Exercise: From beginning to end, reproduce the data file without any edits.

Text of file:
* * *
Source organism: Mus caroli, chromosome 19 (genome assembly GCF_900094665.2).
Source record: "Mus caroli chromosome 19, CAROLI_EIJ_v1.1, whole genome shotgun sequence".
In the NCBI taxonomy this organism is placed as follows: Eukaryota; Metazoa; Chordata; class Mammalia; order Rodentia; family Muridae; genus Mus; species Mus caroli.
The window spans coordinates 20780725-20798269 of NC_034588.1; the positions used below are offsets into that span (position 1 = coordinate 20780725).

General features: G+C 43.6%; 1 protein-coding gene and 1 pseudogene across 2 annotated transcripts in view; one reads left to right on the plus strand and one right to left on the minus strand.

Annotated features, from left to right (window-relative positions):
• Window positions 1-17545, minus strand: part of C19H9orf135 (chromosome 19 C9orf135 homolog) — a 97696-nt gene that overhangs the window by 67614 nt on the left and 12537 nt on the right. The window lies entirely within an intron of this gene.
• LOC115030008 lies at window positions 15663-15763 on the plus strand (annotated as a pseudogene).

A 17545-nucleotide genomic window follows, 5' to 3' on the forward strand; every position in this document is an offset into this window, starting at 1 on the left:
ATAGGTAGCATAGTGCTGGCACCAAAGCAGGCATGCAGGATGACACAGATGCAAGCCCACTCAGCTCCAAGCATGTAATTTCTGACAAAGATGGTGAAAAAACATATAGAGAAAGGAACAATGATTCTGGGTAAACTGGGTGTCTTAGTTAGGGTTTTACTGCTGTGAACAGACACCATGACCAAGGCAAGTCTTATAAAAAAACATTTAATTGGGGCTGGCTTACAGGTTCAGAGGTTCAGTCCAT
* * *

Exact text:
Source organism: Mus caroli, chromosome 19 (genome assembly GCF_900094665.2).
Source record: "Mus caroli chromosome 19, CAROLI_EIJ_v1.1, whole genome shotgun sequence".
In the NCBI taxonomy this organism is placed as follows: Eukaryota; Metazoa; Chordata; class Mammalia; order Rodentia; family Muridae; genus Mus; species Mus caroli.
The window spans coordinates 20780725-20798269 of NC_034588.1; the positions used below are offsets into that span (position 1 = coordinate 20780725).

General features: G+C 43.6%; 1 protein-coding gene and 1 pseudogene across 2 annotated transcripts in view; one reads left to right on the plus strand and one right to left on the minus strand.

Annotated features, from left to right (window-relative positions):
• Window positions 1-17545, minus strand: part of C19H9orf135 (chromosome 19 C9orf135 homolog) — a 97696-nt gene that overhangs the window by 67614 nt on the left and 12537 nt on the right. The window lies entirely within an intron of this gene.
• LOC115030008 lies at window positions 15663-15763 on the plus strand (annotated as a pseudogene).

A 17545-nucleotide genomic window follows, 5' to 3' on the forward strand; every position in this document is an offset into this window, starting at 1 on the left:
ATAGGTAGCATAGTGCTGGCACCAAAGCAGGCATGCAGGATGACACAGATGCAAGCCCACTCAGCTCCAAGCATGTAATTTCTGACAAAGATGGTGAAAAAACATATAGAGAAAGGAACAATGATTCTGGGTAAACTGGGTGTCTTAGTTAGGGTTTTACTGCTGTGAACAGACACCATGACCAAGGCAAGTCTTATAAAAAAACATTTAATTGGGGCTGGCTTACAGGTTCAGAGGTTCAGTCCAT